Diana Ross: Young Supreme Hit Maker, Then And Now
Posed studio portrait of Diana Ross circa 1970. (Photo by RB/Redferns)
Diana Ross, born and bred in Detroit, came to fame as the lead singer of Motown’s number one group, The Supremes. Ross and The Supremes still hold the title for the top-selling female group of all time with 12 number hit singles including "Where Did Our Love Go," "Baby Love," "Come See About Me," and "Love Child." Continuing on after leaving The Supremes, Ross’s one-of-a-kind voice brought to life major hits like “Ain’t No Mountain High Enough,” “I’m Coming Out,” and “Upside Down.” In an era and industry dominated by men, Ross made an indelible mark, becoming Billboard magazine’s "Female Entertainer of the Century” in 1967.
Something In The Water
Diana Ross, actually born Diane Ross, grew up in the Brewster-Douglass Projects, a place that was low on money but not on talent. In the same low-income housing facility, Smokey Robinson, Mary Wilson, Florence Ballard, and Betty McGlown all developed their famous sounds. Diana Ross’s sister, Barbara also became the first African-American woman named dean of a medical school.
Robinson even talked legendary Motown producer Berry Gordy into auditioning Ross and her girl group, then known as The Primettes, while they were still in high school. Gordy admitted in his autobiography that Ross’s voice "stopped me in my tracks" but didn’t sign the future Supremes until Ross was 16.
Not An Instant Success
Before Motown signed Ross and the then Primettes, they worked as backup singers. Marvin Gaye, Mary Wells, Marv Johnson, and the Marvelettes all used Ross and her childhood friends as backups. While the precocious girls hustled to make it in music, Ross served as the group's make-up artist, seamstress, hair stylist, and costume designer.
Eventually, Motown did sign the Primettes but only if they changed their name. At first, none of the women liked “The Supremes,” including Ross. They were concerned they’d be mistaken as a male group. Even after the rebranding, they struggled to find traction while rotating lead singer duties. It wasn’t until Motown permanently put Ross front and center that the group really took off.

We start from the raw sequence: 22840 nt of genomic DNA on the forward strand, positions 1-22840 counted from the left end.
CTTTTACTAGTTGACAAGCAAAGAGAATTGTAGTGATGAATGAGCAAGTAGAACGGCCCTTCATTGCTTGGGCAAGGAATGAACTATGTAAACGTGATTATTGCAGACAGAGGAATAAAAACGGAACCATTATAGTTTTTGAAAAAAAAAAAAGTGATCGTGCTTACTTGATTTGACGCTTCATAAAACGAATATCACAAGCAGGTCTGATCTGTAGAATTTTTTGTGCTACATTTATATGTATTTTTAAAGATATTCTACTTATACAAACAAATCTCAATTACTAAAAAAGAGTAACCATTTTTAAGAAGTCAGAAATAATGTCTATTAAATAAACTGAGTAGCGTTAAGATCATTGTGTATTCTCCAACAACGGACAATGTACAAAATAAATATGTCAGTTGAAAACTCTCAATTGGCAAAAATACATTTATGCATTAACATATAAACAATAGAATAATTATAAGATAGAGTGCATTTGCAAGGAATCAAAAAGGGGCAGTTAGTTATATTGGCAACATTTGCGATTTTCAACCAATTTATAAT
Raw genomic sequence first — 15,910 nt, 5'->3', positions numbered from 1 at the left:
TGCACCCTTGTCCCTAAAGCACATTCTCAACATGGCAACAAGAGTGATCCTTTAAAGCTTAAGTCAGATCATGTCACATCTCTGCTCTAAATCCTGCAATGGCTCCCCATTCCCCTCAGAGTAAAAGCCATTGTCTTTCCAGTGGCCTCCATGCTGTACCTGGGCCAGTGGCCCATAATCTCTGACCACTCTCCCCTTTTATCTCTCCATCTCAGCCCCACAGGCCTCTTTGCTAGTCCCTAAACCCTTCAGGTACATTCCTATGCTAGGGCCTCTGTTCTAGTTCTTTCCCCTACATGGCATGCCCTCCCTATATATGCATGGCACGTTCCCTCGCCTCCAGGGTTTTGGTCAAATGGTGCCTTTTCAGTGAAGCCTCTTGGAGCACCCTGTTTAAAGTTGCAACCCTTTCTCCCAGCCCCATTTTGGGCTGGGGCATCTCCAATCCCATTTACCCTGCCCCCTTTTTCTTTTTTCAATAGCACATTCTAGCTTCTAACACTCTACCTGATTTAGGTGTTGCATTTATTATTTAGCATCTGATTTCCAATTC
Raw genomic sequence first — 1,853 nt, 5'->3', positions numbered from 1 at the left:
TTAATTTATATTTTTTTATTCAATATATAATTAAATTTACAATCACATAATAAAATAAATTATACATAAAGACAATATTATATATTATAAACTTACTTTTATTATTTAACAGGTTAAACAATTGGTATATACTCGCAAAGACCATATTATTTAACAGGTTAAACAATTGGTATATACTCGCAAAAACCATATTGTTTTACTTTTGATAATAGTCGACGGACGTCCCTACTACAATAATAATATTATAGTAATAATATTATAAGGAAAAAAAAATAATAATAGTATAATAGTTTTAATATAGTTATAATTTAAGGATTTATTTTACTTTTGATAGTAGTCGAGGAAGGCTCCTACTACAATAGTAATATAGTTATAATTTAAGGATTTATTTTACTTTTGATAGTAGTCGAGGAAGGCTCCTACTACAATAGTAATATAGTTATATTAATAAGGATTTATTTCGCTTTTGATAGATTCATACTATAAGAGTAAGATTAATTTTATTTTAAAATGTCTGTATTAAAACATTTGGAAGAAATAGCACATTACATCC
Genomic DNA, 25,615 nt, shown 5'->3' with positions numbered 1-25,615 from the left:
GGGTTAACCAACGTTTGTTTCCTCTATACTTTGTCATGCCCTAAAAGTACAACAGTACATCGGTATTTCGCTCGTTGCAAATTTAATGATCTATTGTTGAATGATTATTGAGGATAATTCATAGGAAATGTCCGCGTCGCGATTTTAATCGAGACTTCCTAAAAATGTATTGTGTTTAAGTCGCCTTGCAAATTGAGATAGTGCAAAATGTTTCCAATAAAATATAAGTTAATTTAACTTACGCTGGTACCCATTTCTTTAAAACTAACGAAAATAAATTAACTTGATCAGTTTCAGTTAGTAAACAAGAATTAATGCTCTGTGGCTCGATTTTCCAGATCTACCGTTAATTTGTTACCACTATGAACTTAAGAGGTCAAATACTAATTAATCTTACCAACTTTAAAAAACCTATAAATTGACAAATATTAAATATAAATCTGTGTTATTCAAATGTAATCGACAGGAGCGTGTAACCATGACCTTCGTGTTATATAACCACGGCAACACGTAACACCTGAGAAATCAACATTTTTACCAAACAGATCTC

The Supremes' first hit came in 1963 with "When the Lovelight Starts Shining Through His Eyes," which peaked at 23 on Billboard’s hot 100 pop chart. They followed that up with "Where Did Our Love Go" which went all the way to number one. Those two songs paved the way for an incredible run of success from the summer of 1964 to May of ‘67. During that time The Supremes racked up 10 number one hit singles -- only the Beatles scored more chart-topping hits in the ‘60s.
In ‘67 Gordy renamed The Supremes to Diana Ross & the Supremes. That allowed him to charge venues more for a solo star plus a backup group, a move instituted with a number of Motown groups like Martha Reeves and the Vandellas and Smokey Robinson and the Miracles. Unfortunately, the move created a tremendous amount of tension within the group. The acrimony between the ladies was so fierce that when the group was inducted into the Rock and Roll Hall of Fame in 1988, Ross refused to attend because she did not want to share a stage with Mary Wilson.
By 1969, Gordy decided it was past time for Ross to emerge as a solo star. Her first presumed solo record, "Someday We'll Be Together," was actually released as a Supremes single, notching yet another number one hit for the group. On her own, she continued to succeed at a seemingly endless rate. Her 1970 hit "Ain't No Mountain High Enough" became an anthem to many and has featured in countless movies. That year she also starred in her first solo television special which featured the Jackson 5, a group she was erroneously given credit for finding.
Crazy But True
Over the course of her successful life and career, Ross created so much incredible music she was celebrated by the Guinness Book of Records. She sold more than 100 million albums and collected 70 hit singles along the way. She also became the only female artist ever to earn number one singles as a solo artist, as the other half of a duet, as a member of a trio, and as an ensemble member.
And her list of extraordinary achievements continues: She utilized Mr. T as a real bodyguard, received an Oscar nomination for her performance as Billie Holliday in Lady Sings the Blues, signed the largest record deal ever at the time -- $140 million -- for a female artist, and dated Kiss bassist Gene Simmons for three years. As if those feats and stories weren’t crazy enough, she’s recorded three number one hits in her 70s, her daughter Tracee Ellis Ross became a TV star, and her son married Ashlee Simpson. Clearly, Diana Ross and her entire family were fated for success.
Tags: 1970s Music | Diana Ross | Motown | Music In The 1960s | Singers | The Supremes
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